We get quite a few cat parents that say that their cats will only drink water out of the tap when it is running. I bet a lot of people are nodding their heads rights now. So, you are not alone. Yes, many cats will not drink out of a bowl and wait for you to turn on the tap to drink. The problem is that you can’t leave the tap running all day all night. What can you do and this is the question we get. Well…there are many good automatic waterers on the market. You plug them in and the water flows. But, the trick here is to get the one that mimics what the cat likes to drink from the most. Some waterers actually look like a tap and water gently flows from the faucet looking spigot. This type might really help with the tap drinkers. Some cats like to drink water that has pooled in the bathtub or in a sink. I’m not 100% sure about these type of drinkers. It’s possible they are drinking pools of water because it’s fun, but you can get waterers that have a reservoir that pools the water but gently moves that could be the answer to this one. Anyway, the point is, take a look at the cats drinking habits and then shop around and see if you can pick an automatic waterer that will match the behaviour and then hopefully, you are getting more water into your cat. My cats have a fresh bowl of water with their food, but one of them, the one who likes to entertain himself will stand up to drink out of the dog’s elevated bowl diner. He is so lucky that our dog has such an easy going nature.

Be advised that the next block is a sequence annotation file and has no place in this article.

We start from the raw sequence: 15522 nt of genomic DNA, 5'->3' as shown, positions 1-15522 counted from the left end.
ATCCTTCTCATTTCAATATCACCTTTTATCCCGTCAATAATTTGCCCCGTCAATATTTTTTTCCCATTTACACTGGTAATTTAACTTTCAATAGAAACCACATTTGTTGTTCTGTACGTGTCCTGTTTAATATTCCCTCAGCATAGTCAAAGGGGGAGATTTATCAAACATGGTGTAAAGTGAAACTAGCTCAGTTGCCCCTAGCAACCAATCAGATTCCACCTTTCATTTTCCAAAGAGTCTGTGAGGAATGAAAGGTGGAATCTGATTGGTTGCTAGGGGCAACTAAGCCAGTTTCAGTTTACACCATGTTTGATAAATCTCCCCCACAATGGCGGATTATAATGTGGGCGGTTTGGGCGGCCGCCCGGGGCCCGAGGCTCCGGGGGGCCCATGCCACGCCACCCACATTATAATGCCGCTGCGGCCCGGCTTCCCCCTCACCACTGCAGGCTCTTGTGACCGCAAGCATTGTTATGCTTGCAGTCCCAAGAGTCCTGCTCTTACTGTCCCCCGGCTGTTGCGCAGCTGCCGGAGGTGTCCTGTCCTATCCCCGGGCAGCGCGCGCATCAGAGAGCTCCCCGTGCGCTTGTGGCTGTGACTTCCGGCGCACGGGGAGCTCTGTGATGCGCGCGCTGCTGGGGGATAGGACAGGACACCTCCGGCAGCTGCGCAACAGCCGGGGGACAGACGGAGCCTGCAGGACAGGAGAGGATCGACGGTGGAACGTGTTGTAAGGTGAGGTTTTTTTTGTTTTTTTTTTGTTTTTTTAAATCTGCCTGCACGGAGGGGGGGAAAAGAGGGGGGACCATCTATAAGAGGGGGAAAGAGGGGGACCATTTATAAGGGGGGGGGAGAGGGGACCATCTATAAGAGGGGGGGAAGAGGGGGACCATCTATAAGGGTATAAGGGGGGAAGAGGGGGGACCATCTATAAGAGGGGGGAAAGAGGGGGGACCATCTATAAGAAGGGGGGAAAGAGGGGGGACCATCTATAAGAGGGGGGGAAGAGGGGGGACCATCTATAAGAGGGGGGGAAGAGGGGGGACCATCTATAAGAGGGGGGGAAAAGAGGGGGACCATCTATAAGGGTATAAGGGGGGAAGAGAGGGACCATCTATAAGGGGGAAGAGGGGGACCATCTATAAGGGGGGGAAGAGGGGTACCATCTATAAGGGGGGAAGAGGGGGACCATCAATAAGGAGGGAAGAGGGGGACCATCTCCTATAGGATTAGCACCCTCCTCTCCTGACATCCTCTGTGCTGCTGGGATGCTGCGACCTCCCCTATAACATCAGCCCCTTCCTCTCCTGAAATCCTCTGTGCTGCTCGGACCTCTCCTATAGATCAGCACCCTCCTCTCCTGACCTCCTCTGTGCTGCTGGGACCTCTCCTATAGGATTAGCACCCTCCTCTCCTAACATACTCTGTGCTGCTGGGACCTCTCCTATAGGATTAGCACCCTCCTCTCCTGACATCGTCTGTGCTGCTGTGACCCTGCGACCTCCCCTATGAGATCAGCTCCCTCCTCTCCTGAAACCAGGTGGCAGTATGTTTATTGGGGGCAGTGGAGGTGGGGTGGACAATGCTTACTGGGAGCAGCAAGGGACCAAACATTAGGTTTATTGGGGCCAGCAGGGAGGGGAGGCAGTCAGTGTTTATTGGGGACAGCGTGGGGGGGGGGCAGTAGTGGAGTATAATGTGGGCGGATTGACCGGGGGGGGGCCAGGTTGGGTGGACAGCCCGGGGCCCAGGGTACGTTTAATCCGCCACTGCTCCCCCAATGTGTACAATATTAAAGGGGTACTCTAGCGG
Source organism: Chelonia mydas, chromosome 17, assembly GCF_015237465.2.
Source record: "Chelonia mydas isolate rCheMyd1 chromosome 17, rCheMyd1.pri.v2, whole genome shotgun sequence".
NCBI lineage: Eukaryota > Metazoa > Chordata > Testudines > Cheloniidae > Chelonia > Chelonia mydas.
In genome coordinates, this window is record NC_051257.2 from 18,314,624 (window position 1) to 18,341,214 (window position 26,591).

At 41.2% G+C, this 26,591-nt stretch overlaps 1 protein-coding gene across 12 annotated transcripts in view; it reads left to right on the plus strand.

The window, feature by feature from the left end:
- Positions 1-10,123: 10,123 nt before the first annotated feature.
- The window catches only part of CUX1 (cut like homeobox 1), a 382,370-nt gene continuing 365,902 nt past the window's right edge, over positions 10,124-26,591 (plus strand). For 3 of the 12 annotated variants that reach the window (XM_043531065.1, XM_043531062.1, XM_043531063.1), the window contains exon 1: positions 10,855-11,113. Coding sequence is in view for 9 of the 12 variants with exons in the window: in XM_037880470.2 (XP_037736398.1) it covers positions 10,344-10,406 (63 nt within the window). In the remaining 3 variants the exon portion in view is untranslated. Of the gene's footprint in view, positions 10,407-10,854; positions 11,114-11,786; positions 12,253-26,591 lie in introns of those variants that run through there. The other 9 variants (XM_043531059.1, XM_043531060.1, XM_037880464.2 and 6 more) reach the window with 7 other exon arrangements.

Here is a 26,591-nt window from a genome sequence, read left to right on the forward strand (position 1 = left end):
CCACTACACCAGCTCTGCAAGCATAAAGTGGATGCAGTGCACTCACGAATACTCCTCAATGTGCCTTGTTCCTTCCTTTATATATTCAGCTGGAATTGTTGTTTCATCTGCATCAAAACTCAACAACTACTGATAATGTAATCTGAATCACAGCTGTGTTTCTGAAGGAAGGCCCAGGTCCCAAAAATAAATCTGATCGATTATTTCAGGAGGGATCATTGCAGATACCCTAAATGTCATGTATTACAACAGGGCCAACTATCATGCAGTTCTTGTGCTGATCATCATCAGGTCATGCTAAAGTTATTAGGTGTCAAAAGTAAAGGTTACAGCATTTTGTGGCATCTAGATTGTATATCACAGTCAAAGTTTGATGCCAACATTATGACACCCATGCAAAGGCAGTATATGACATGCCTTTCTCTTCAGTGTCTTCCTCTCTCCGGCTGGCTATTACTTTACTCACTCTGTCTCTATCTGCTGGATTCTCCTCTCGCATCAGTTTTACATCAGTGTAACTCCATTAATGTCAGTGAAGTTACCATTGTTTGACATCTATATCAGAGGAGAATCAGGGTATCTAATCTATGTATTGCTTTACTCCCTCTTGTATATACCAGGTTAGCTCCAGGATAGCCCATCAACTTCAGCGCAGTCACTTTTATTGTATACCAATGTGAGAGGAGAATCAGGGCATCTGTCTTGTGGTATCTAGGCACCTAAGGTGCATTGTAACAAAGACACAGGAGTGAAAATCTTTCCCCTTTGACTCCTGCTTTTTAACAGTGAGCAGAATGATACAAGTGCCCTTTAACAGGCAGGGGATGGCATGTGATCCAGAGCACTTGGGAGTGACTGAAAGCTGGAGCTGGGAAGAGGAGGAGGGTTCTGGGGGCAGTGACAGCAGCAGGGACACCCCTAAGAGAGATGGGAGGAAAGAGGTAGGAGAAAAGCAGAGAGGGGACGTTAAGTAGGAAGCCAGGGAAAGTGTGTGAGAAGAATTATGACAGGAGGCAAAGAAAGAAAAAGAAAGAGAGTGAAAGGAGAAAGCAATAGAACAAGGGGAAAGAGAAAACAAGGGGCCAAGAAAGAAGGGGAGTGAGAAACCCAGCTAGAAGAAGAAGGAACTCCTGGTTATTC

Getting down to the last options, if you have tried everything and you can’t get the cat to drink more water or eat canned food, your veterinary office should have a type of canned food that is designed to be really, really tasty to get the cat to eat the moist food. It’s worth a try as well. And lastly, there are some very good holistic and homeopathic supplements in good pet specialty stores that target specifically renal. A good kidney supplement can help tone the renal system and prevent and clear newly forming crystals. I have had very good success with Omega Alpha kidney tone. I have no corporate attachments to this company so the results I see are based on customer use. I do use this product myself with my senior cat who is in stage three renal and so far she is holding her own and we monitor things with the vet and he too says by all means give her what her body can use to continue to be stable. We know we can’t go backwards with the renal distress but we certainly can arrest the progress. So far, knock on wood, she has gained a bit of weight, eats and drinks well, still plays a bit and we haven’t needed to put her on medication. Yet!
Okay, so another topic I’d like to address is one that seems to create some controversy and that is whether to let your cat go outside. Cats love to roam, and hunt and they actually like to be up all night partying if you let them, outside hunting and chasing. We know this about cats, but many keep their cats inside and for several reasons. Many cats are apartment and condo companions, so going outside is just not feasible. They have a lovely warm home with you, they are safe and well cared for, so going outside really isn’t something they miss, sometimes. Other people live in houses in busy cities where it would be very easy for a roaming cat to be hit by a car, abused by some idiot that may see them, or and I have heard this quite a few times, the neighbours do not like your cat coming to their property and digging up their garden to use as their kitty litter. This can be scary because people do bizarre things and poisoning is not out of the possible disaster that could befall a neighbourhood cat.